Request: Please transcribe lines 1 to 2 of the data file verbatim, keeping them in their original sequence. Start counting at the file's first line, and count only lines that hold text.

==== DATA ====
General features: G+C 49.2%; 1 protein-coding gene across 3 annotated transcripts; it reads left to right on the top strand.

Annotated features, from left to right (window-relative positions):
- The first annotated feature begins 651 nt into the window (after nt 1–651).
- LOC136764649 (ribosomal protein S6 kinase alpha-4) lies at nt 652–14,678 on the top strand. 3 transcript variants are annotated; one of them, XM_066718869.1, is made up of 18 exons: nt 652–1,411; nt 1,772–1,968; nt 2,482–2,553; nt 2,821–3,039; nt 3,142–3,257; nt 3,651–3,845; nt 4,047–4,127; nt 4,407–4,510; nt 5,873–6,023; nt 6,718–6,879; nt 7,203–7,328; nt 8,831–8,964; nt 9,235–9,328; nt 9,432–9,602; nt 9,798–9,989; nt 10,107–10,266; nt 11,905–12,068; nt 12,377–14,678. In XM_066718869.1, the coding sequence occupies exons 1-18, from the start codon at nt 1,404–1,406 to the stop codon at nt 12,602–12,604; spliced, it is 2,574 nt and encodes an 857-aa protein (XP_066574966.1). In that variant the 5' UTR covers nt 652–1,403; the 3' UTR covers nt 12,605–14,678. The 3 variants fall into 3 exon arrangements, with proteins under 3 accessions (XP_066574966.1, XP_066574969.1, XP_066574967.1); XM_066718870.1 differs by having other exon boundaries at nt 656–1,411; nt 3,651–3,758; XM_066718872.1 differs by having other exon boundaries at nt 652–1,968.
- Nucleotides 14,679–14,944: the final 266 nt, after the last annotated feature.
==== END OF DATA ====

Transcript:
General features: G+C 49.2%; 1 protein-coding gene across 3 annotated transcripts; it reads left to right on the top strand.

Annotated features, from left to right (window-relative positions):